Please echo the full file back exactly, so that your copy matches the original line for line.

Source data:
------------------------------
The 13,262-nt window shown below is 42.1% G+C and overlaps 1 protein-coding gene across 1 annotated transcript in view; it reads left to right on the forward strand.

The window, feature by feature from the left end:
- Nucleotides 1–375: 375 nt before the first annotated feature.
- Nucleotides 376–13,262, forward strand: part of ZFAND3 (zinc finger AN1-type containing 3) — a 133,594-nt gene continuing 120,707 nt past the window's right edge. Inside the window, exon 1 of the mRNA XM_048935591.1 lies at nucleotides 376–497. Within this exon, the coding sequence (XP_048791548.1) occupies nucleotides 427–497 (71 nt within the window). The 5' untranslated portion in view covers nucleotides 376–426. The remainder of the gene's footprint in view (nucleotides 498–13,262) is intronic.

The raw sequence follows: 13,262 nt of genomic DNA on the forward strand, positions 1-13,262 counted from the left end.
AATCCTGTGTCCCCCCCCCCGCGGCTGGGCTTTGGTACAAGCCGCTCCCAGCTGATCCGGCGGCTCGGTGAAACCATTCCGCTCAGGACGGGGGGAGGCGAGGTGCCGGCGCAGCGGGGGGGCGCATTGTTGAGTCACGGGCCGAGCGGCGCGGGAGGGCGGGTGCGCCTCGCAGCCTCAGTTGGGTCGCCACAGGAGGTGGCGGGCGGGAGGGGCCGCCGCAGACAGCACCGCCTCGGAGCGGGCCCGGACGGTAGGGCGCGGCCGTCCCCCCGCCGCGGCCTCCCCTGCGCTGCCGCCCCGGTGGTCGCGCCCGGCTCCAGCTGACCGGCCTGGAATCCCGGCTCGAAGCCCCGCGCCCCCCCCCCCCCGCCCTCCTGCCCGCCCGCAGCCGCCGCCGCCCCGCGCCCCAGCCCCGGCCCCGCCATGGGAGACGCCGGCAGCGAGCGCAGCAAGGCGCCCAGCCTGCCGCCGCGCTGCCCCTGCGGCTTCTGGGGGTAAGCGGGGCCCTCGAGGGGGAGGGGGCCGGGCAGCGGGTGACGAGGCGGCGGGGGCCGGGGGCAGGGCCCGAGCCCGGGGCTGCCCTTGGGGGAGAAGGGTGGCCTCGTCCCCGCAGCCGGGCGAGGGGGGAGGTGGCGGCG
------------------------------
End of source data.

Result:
The 13,262-nt window shown below is 42.1% G+C and overlaps 1 protein-coding gene across 1 annotated transcript in view; it reads left to right on the forward strand.

The window, feature by feature from the left end:
- Nucleotides 1–375: 375 nt before the first annotated feature.
- Nucleotides 376–13,262, forward strand: part of ZFAND3 (zinc finger AN1-type containing 3) — a 133,594-nt gene continuing 120,707 nt past the window's right edge. Inside the window, exon 1 of the mRNA XM_048935591.1 lies at nucleotides 376–497. Within this exon, the coding sequence (XP_048791548.1) occupies nucleotides 427–497 (71 nt within the window). The 5' untranslated portion in view covers nucleotides 376–426. The remainder of the gene's footprint in view (nucleotides 498–13,262) is intronic.

The raw sequence follows: 13,262 nt of genomic DNA on the forward strand, positions 1-13,262 counted from the left end.
AATCCTGTGTCCCCCCCCCCGCGGCTGGGCTTTGGTACAAGCCGCTCCCAGCTGATCCGGCGGCTCGGTGAAACCATTCCGCTCAGGACGGGGGGAGGCGAGGTGCCGGCGCAGCGGGGGGGCGCATTGTTGAGTCACGGGCCGAGCGGCGCGGGAGGGCGGGTGCGCCTCGCAGCCTCAGTTGGGTCGCCACAGGAGGTGGCGGGCGGGAGGGGCCGCCGCAGACAGCACCGCCTCGGAGCGGGCCCGGACGGTAGGGCGCGGCCGTCCCCCCGCCGCGGCCTCCCCTGCGCTGCCGCCCCGGTGGTCGCGCCCGGCTCCAGCTGACCGGCCTGGAATCCCGGCTCGAAGCCCCGCGCCCCCCCCCCCCCGCCCTCCTGCCCGCCCGCAGCCGCCGCCGCCCCGCGCCCCAGCCCCGGCCCCGCCATGGGAGACGCCGGCAGCGAGCGCAGCAAGGCGCCCAGCCTGCCGCCGCGCTGCCCCTGCGGCTTCTGGGGGTAAGCGGGGCCCTCGAGGGGGAGGGGGCCGGGCAGCGGGTGACGAGGCGGCGGGGGCCGGGGGCAGGGCCCGAGCCCGGGGCTGCCCTTGGGGGAGAAGGGTGGCCTCGTCCCCGCAGCCGGGCGAGGGGGGAGGTGGCGGCG